March Square | Circles

Haute Carbiere

For more about this photo please visit my post about the wonderful Franschhoek a town in South Africa’s Western Cape with centuries-old vineyards and Cape Dutch architecture.

Still time to join in with Becky’s (“A life of a 40 something”) March challenge of square photographs with the theme:

  1. Squared Squares’ – think multiple squares and squares within squares
  2. Squaring the Circle’ – the perfect post will be a circle within a square

March Square | 22nd March


March Square | Circles

If you fancy a distraction from the weather this month then join in with Becky’s (“A life of a 40 something”) March challenge of square photographs with the theme:

  1. Squared Squares’ – think multiple squares and squares within squares
  2. Squaring the Circle’ – the perfect post will be a circle within a square

March Square | 11th March

The Cape Doctor

The Cape Doctor is the local name for the strong south-eastern wind – also known as the South-Easter – that blows from False Bay and funnels through to Cape Town and Blouberg during the hot summer months.  It is said to clear all pollution in the city and across the Cape Flats, offering an amazing clear sky and view of the Mother City.

enveloped 2The wind picks up moisture from False Bay and pushes it up against the flanks of Table Mountain, creating clouds (and rain) along the eastern slope. This phenomenon is locally known as ‘the Table cloth’: the top of Table Mountain is enveloped  in a huge cloud, dripping over the mountainside.


three things I love about my favourite city

Cape Town. The Mother City. Crouching beneath the majestic backdrop of Table Mountain in the south-west corner of Africa. Once a tiny stopover for fresh supplies along the trading route between Europe and the Far East, now a buzzing metropolis where the Rainbow Nation welcome visitors with open arms and huge smiles, lots of good food and great wine. You haven’t been there? What are you waiting for?

What do I love most about this city ?

1. The Views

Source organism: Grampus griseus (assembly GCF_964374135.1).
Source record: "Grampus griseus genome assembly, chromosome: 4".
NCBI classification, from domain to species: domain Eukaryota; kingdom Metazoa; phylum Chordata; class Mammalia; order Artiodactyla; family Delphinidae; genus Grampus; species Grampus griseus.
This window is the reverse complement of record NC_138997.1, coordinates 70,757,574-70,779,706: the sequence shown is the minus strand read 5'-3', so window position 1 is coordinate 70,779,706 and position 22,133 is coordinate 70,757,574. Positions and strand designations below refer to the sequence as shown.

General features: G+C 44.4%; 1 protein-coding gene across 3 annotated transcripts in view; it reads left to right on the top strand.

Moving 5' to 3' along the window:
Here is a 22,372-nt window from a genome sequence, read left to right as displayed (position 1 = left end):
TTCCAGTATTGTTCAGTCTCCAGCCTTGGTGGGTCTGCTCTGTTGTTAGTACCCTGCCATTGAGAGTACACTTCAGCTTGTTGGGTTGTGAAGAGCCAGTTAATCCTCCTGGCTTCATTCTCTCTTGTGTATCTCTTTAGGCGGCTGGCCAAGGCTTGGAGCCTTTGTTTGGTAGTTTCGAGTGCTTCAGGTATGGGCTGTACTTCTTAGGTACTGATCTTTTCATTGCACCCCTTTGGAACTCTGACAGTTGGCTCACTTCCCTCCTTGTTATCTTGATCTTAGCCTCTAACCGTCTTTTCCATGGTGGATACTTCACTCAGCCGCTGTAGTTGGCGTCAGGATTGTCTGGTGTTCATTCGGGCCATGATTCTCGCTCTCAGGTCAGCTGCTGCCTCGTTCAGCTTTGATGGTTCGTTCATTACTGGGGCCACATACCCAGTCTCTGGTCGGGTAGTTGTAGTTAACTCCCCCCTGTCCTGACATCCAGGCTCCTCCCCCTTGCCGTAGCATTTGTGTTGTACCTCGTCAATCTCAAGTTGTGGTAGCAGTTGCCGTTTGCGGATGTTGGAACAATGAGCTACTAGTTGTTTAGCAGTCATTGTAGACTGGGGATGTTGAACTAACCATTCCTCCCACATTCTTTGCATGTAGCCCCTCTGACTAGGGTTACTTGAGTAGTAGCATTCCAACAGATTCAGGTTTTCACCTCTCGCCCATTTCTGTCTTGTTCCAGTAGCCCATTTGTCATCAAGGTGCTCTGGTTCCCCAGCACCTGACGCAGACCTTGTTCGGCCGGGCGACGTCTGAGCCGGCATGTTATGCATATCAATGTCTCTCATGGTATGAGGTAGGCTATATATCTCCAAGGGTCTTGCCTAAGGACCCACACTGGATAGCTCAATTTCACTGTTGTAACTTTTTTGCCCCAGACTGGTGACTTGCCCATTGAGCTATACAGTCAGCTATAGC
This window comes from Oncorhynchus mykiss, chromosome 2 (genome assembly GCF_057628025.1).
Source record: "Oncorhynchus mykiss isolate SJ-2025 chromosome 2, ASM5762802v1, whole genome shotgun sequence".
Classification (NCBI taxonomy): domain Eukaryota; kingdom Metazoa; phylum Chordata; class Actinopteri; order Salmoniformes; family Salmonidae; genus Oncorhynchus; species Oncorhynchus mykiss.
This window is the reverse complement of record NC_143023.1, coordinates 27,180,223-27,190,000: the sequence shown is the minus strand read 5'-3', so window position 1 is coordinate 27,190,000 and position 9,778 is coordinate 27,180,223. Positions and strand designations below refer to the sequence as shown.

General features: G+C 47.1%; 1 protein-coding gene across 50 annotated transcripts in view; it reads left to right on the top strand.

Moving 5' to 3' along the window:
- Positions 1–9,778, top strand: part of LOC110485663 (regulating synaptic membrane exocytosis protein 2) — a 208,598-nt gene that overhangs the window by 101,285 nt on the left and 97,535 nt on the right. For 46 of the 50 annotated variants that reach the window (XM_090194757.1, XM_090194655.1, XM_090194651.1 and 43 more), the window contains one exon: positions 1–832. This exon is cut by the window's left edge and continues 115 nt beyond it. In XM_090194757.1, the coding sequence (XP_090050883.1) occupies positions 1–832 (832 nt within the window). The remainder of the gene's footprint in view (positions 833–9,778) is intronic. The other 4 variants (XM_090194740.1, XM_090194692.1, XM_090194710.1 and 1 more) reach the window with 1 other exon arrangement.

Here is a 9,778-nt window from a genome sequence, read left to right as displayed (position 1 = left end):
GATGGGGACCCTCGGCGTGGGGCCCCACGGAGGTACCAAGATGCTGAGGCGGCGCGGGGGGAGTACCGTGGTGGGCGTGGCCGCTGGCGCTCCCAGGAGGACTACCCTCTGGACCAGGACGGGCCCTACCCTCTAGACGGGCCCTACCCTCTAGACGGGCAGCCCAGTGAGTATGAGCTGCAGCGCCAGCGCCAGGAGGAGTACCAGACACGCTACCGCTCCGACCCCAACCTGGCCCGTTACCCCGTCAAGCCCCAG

View to Cape Point
View to Cape Point

whether it be the sensational all round city and peninsula views you get from taking a cable car ( or climbing if you have the energy) up to the top of Table Mountain, the dizzying view of the coast from the impressive 9km Chapman Peak Drive, with its 114 curves,  where you literally hang off the cliff or the wide-open view of False Bay from Boyes Drive down in the Cape Peninsula, you cannot get enough of the scenic landscapes that this city has to offer. It must be one of the most scenically situated cities in the world.

2. The Beaches

Table Mountain
Table Mountain from Bloubergstrand

now personally I can think of nothing worse than lying on a beach and baking in the sun, but I know many people do like to do that and Cape Town  has the most incredible beautiful beaches all around – it is on a peninsula – so you get northern beaches where the wind whips the sand into a frenzy, so perhaps best suited to wind-surfing than sun-bathing; the western beaches which are on the frigid Atlantic coastline so these attract the ‘in’ people who strut their stuff along Camps Bay or Clifton, occasionally playing Frisbee, or volley-ball or more likely be supping bold espressos in the bars lining the beachfront (that’s if you can get parking) OR the fabulous Indian Ocean beaches where the water is warmer and when the surf is up is filled with surfing dudes, wind-surfers, kite-surfers (they stay on the sand not the water) and people like me, who just want a long beach to stroll along. And then there’s the penguins. Now tell me, where else in the world can you visit a beach with resident penguins? And not freeze.

3. Nature

Ostriches at Cape of Good Hope

even in the heart of the city you will find the Company’s Gardens. Once literally an allotment where fruit and vegetables were grown to feed the visiting traders, now a little oasis in the city bowl. A serene place to wander through, full of trees and plants, European squirrels and native birds. And the view of that mountain behind you. No-one should come to Cape Town and not wander through this garden. And if you are not a fan of gardens then this is where you will find the ‘Tuynhuys‘ which is used by the President on state occasions (and not open to the public), the ‘Delville Wood Memorial’ and the ‘Rutherfoord Fountain’. This area is known as ‘Museum Mile’ in that the vast majority of Cape Town’s museums are concentrated into the same small space around Government Avenue including the South African Museum and National Gallery and The Iziko Slave Lodge which lies just outside the entrance.

Cheeky Grey Squirrel
Cheeky Grey Squirrel

A little further south is Kirstenbosch Botanical Garden. A must see. And you can climb up to the top of Table Mountain from here up through Skeleton Gorge. If that is too much, then feel free to wander around the acres of native flora – proteas, restios, pelargoniums. Did I tell you that the Cape is home to more than 9,000 plant species? No? Well it is.

Table Mountain
Table Mountain from Kirstenbosch

And finally, the Cape Point reserve. Where the Indian and Atlantic Oceans meet and the waters surge and crash together making it one of the world’s most dangerous routes to navigate round. The reserve is full of the fynbos that the Cape is known for, it is also home to ostrich, kudu and sable antelope, and baboons. Watch out for the baboons!

Baboon at Cape Point

So that’s that. My favourite city and three reasons why I like it. No make that LOVE it. Cape Town. The pearl in the African Crown.

Accor Hotels are running a competition to find your favourite city. Cape Town is mine. Which one is yours?